The worldwide scourge of plastic waste in the ocean may have finally met its match.
The nemesis of plastic is a 25-year-old Dutch college dropout by the name of Boyan Slat.
In Rotterdam over the weekend, Slat unveiled what may be the ultimate answer to the vast quantities of plastic throwaway that chokes the seas and kills its wildlife. He calls it the “Interceptor.”
The invention is a floating, solar-powered device that’s designed to be moored in rivers where it funnels plastic garbage into an opening in its bow; a conveyor belt then carries the trash into the machine where it is deposited in dumpsters. The interceptor sends a text message to local operators to come and empty it when it’s full, according to The Associated Press.
The path to the Interceptor has not been a straight one. Gathering up the plastic floating in the ocean might not sound like such a daunting technological challenge, compared to, say, running shuttles to and from outer space, but until now, a satisfactory solution has eluded environmental activists.
But that is exactly where efforts foundered: they tried to pick the plastic out of the oceans — after it got there. The innovation of the Interceptor is to catch the stuff before it gets there, while still in the rivers and streams that carry it out away from shore.
About seven years ago, Slat himself launched a precursor, aimed at collecting some significant portion of the estimated 9 million tons of plastic bottles, bags, toys and whatever else that finds its way into the oceans. (Famously compared to dumping a whole New York City garbage truck full of plastic into the ocean every minute of every day for an entire year!)
That device scarcely made a dent. Plastic continues to be found in more than 60 percent of all seabirds and in 100 percent of sea turtles species, who ingest it thinking it’s food.
As Slat told the AP, “We need to close the tap, which means preventing more plastic from reaching the ocean in the first place,” and calling rivers “the arteries that carry the trash from land to sea.”
Actually, this approach to scooping plastic from the seas is not without precedent. In Baltimore, a similar machine called Mr. Trash has been disposing of plastic in the city’s harbor for several years, according to the technology magazine Wired.
But that’s not to take credit away from the young Dutch slayer of plastic waste, whose Interceptor is meant to be mass-produced for use all over the world, whereas Mr. Trash was a strictly local idea. It’s also all-solar, which the Baltimore version is not.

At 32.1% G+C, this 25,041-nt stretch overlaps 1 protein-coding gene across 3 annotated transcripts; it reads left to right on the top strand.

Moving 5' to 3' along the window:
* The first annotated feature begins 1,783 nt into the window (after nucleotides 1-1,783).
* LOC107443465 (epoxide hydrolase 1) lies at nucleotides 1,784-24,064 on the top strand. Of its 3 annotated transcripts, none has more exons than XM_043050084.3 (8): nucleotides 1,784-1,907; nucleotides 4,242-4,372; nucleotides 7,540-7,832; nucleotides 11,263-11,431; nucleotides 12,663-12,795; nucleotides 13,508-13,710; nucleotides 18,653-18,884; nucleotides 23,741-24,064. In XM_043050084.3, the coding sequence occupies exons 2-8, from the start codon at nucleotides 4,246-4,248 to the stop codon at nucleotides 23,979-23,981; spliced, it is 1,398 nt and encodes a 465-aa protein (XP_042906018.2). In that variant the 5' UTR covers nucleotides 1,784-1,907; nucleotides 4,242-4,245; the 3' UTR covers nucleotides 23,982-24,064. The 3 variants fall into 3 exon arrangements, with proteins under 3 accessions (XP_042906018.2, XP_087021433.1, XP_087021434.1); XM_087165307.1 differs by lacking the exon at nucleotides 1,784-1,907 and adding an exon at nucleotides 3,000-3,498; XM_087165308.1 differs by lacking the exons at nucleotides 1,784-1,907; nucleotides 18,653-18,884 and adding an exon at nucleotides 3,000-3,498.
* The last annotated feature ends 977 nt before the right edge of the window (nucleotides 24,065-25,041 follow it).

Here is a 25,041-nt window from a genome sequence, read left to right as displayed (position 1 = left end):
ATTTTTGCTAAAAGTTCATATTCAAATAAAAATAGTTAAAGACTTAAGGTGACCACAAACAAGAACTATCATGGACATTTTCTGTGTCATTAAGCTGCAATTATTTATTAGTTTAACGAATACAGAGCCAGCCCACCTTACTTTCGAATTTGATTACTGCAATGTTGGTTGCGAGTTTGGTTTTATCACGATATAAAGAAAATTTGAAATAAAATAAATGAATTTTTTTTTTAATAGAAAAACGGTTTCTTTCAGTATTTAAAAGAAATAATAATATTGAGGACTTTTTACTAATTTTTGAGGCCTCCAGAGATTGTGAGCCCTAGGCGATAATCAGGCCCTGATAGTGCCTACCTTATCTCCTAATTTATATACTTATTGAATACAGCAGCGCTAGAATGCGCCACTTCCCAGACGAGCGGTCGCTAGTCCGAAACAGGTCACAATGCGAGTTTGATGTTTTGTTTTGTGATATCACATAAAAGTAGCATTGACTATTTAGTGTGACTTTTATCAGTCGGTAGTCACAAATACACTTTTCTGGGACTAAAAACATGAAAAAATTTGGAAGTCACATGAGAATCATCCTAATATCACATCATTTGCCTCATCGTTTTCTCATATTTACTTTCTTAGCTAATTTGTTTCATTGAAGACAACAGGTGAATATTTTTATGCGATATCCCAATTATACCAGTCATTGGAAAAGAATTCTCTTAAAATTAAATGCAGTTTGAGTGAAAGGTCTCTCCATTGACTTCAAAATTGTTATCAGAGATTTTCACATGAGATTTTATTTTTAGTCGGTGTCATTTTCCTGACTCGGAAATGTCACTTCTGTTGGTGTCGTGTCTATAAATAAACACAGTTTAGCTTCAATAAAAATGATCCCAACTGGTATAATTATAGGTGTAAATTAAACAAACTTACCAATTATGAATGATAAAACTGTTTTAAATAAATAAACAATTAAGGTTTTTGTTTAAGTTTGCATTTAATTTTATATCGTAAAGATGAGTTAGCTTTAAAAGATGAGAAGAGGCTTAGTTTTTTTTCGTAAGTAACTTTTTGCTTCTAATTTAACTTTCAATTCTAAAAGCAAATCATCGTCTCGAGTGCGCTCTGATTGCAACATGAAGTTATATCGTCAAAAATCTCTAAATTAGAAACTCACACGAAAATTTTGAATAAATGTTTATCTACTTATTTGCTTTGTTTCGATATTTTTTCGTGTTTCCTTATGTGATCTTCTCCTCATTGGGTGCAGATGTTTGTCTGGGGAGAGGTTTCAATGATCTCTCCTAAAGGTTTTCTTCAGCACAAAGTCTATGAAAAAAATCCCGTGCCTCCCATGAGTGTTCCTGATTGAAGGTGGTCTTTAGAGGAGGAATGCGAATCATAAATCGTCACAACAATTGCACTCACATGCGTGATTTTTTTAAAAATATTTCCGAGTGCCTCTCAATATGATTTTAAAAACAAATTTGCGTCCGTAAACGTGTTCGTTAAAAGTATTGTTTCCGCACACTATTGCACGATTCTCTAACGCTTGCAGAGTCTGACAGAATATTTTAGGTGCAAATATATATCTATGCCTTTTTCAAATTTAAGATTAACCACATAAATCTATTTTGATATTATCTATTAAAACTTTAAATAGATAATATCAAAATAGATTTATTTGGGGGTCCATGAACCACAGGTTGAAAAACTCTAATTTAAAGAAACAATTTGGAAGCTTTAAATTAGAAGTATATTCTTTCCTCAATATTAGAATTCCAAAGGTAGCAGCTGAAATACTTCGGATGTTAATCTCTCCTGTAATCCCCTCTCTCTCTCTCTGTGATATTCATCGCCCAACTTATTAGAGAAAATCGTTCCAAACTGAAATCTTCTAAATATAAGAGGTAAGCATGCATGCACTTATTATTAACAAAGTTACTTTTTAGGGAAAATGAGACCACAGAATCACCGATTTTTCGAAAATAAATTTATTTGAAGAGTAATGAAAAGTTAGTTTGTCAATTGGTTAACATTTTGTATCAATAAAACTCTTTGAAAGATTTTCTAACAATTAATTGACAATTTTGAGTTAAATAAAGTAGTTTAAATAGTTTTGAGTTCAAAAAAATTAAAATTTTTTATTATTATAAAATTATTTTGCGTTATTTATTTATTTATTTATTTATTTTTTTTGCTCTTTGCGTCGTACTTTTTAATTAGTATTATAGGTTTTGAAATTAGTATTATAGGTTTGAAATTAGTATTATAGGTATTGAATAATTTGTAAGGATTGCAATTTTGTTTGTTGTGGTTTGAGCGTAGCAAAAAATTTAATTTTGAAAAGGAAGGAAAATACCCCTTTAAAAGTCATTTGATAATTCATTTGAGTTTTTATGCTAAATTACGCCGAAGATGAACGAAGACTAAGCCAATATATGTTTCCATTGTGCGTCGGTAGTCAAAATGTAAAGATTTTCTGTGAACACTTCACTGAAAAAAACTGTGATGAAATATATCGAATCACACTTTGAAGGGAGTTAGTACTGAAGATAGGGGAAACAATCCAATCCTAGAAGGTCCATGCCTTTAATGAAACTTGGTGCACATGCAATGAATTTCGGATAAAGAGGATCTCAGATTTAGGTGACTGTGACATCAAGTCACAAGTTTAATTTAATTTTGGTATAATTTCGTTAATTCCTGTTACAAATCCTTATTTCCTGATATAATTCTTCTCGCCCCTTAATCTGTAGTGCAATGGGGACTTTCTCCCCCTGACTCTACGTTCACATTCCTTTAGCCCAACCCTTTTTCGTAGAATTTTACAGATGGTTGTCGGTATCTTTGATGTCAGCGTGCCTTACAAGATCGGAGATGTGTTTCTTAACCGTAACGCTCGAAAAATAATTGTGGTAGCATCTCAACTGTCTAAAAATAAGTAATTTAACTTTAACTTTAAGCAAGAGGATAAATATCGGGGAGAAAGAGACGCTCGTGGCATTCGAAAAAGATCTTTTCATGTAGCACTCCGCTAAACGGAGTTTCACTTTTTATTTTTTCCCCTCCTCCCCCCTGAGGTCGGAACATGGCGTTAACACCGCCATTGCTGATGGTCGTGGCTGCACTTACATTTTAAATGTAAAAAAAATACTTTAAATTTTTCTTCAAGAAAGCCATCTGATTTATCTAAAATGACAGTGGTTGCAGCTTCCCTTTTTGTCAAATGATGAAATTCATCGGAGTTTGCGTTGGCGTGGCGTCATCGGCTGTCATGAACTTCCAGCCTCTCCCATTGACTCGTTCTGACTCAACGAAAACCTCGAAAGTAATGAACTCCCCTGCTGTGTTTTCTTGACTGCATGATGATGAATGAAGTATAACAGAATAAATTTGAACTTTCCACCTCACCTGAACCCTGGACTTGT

Interceptors have already been put to work in Indonesia, Malaysia and Vietnam; the Dominican Republic has ordered one, too.
The pre-ocean intercept promises to be the most realistic and effective way to deal with plastic waste.
Recent efforts to curb the use of plastic — like banning plastic bags at checkout counters, and abolishing plastic straws and replacing them with paper ones, as Ikea just announced it plans to do in the cafeterias of its Israeli branches — may make environmentalists swell with pride. Aside from the fact that these efforts affect the quality of life for consumers, it will make little practical difference. Only a universal refraining of all disposable plastic, an unrealistic prospect, will significantly rid the oceans of plastic.
There aren’t enough nannies in government to coerce the citizenry into a strictly non-plastic way of life. You might as well try to teach the seabirds and turtles to go on a plastic-free diet.
The plastic problem is a typical example of how technology intended to make life easier produces unforeseen consequences. Yet, the inventiveness that led to plastic is now providing ways to deal with those consequences.
If Intercept works in the Asian Pacific and Baltimore, other cities on U.S. coastlines should also look into it.
The cost of the machines will likely frighten off many local officials (about $775,600), though the price should come down as production goes up.
Slat argued that the cost of allowing the plastic waste to continue flowing into the oceans will be higher than the cost of buying and operating the machines.
“Deploying interceptors is even cheaper than deploying nothing at all,” he said.